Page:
How very sad! That would break my heart to watch that. Poor little things and so pretty. I'd probably start trying to mash up worms and leave them hoping that they would eat them somehow. It would worry me so much!

fishing guy said...

Helen: Loved your card with the great photo. your story of the babies was really interesting.

Eve said...

Ha Ha!! Helen maybe the parents were just tired!!! Wow 4 sets...you cant blame them! I bet they "think" twice about doing that again!! Ha Ha! You should go out and just feed them and give mom and dad a break!

OH that card is a beauty Helen!

I hope the babies do well!

June said...

I can come up with comical scenarios about this, but my distress over it trumps my laughter. My first thought was an acting out of "survival of the fittest", but got totally confused when the second chick got attacked too. If you ever get an explanation, I'd like to know it.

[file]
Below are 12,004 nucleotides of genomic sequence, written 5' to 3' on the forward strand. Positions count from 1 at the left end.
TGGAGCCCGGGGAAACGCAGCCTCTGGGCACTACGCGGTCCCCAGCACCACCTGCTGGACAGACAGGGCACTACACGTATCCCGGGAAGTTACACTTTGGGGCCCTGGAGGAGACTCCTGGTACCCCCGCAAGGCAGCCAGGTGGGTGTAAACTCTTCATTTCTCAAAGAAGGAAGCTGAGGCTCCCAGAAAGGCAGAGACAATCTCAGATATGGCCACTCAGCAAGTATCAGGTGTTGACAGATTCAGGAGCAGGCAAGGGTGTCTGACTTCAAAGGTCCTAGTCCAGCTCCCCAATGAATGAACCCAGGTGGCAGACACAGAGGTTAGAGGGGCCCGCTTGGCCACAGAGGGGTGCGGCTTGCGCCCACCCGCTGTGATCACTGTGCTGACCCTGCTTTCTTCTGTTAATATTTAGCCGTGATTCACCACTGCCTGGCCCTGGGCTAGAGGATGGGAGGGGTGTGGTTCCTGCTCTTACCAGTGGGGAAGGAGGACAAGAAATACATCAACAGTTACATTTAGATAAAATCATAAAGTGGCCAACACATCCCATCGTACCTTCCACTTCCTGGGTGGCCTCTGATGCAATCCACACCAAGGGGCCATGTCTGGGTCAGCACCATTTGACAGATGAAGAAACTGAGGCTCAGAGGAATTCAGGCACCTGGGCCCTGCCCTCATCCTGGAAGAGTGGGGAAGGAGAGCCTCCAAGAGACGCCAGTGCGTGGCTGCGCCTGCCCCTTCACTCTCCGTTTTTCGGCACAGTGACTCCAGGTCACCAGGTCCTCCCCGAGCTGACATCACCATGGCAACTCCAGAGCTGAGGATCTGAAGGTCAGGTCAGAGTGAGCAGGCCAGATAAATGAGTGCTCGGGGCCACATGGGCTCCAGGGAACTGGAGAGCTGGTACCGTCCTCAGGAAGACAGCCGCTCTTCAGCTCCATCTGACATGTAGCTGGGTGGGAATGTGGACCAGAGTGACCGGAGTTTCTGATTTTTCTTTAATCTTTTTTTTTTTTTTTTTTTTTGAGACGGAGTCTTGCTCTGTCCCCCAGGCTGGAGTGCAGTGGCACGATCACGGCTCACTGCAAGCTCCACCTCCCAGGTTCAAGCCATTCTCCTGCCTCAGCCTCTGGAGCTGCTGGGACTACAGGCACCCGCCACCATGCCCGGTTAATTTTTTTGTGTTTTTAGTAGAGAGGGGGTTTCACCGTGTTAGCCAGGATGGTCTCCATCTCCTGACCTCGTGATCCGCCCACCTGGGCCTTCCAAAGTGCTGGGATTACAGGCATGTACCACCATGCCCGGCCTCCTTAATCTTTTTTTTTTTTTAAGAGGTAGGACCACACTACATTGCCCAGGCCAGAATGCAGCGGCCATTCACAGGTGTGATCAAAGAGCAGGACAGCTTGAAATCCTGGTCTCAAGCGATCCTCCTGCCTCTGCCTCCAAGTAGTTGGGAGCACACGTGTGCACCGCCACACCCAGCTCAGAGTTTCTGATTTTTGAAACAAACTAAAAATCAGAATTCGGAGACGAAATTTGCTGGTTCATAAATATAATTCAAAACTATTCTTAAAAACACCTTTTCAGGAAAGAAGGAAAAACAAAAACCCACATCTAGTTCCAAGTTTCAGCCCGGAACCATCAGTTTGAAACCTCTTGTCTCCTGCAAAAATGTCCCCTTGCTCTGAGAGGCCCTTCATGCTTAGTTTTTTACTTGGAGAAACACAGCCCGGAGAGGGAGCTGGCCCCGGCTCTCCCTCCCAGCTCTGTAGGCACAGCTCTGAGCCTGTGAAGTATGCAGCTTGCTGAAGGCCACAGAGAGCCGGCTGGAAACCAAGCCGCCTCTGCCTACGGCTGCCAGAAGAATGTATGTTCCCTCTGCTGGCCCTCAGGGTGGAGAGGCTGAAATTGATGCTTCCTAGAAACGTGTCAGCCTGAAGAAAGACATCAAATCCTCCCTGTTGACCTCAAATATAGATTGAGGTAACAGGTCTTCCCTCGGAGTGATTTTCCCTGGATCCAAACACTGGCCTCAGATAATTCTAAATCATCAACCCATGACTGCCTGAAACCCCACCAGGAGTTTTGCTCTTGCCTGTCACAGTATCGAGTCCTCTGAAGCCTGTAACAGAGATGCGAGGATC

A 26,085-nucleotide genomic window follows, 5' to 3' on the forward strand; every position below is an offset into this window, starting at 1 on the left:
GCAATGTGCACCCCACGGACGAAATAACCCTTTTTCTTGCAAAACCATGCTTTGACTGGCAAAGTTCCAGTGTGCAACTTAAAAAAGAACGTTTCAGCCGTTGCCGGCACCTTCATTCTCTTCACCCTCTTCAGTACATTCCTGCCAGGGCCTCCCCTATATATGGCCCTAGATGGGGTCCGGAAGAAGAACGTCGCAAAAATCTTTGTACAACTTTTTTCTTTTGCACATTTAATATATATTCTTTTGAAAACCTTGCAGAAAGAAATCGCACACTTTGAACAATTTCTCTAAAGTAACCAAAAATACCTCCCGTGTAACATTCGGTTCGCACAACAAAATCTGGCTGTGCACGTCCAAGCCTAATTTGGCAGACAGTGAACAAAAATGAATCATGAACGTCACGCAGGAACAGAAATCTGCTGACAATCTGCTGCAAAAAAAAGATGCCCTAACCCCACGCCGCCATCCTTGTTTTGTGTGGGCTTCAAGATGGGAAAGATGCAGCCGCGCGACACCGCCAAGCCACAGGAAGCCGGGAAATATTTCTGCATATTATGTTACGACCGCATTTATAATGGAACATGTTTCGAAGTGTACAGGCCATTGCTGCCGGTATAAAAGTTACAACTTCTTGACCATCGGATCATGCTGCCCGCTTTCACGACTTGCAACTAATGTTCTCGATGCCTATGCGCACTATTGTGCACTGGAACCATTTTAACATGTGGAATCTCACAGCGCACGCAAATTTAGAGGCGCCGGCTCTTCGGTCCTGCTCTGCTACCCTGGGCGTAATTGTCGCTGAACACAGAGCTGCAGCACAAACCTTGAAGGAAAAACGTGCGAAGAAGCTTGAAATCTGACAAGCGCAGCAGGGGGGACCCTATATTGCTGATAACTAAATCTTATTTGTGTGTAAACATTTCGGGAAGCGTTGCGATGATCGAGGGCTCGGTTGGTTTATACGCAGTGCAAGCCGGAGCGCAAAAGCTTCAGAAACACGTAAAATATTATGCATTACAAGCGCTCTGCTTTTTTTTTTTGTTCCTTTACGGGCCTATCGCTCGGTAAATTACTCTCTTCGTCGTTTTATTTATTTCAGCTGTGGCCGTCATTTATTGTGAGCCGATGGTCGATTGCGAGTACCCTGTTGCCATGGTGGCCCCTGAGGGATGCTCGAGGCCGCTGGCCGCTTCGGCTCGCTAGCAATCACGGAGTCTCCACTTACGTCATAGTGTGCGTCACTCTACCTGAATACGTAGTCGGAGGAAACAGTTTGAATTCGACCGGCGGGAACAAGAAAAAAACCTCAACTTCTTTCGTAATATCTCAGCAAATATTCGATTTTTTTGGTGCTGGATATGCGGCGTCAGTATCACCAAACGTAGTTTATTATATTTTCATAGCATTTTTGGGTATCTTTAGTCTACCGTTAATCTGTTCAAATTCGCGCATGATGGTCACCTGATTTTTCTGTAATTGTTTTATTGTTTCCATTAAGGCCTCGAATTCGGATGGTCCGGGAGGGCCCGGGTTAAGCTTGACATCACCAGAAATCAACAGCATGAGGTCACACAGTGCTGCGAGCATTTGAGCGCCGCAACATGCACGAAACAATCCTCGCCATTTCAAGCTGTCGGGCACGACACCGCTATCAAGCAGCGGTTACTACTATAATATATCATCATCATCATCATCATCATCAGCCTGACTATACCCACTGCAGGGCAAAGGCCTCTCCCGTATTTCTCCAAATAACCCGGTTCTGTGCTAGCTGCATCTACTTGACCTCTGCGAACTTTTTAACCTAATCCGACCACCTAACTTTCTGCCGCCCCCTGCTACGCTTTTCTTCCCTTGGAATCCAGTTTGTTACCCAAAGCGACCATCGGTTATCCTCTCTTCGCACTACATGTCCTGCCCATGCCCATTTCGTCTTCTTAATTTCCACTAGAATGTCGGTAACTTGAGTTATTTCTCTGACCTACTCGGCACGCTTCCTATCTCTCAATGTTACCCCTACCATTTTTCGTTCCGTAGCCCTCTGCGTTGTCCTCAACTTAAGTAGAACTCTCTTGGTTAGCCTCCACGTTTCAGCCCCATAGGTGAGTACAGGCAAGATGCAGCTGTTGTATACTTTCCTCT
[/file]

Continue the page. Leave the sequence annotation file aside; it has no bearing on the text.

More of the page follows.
Julie Zickefoose said...

Hi--Jayne asked me to comment on this. The only scenario I can propose is that the fledglings (which, as you correctly observe, are much too young to be visiting a deck--they are of the age when they should stay under cover and have food brought to them) do not belong to "your" pair of bluebirds. Bluebirds know very well who is theirs and who isn't. While bluebirds will accept strange nestlings put in their box up until the day of fledging, and feed them as their own, they will not feed fledglings that they did not raise, and will attack them if they venture into the pair's territory. I would surmise that something has happened to the male bluebird who was feeding this young brood, and these fledglings are begging out of desperation wherever they see adult bluebirds. They are younger than 26 days old and are incapable of making the mental connection to pick up their own food, which is a real shame.

I have had the same thing happen when I released orphaned bluebird fledglings that I had hand-raised into the territory of my yard pair. Instant attack. The male attacked and drove off the male fledgling, and barely tolerated the female, but he certainly never fed her.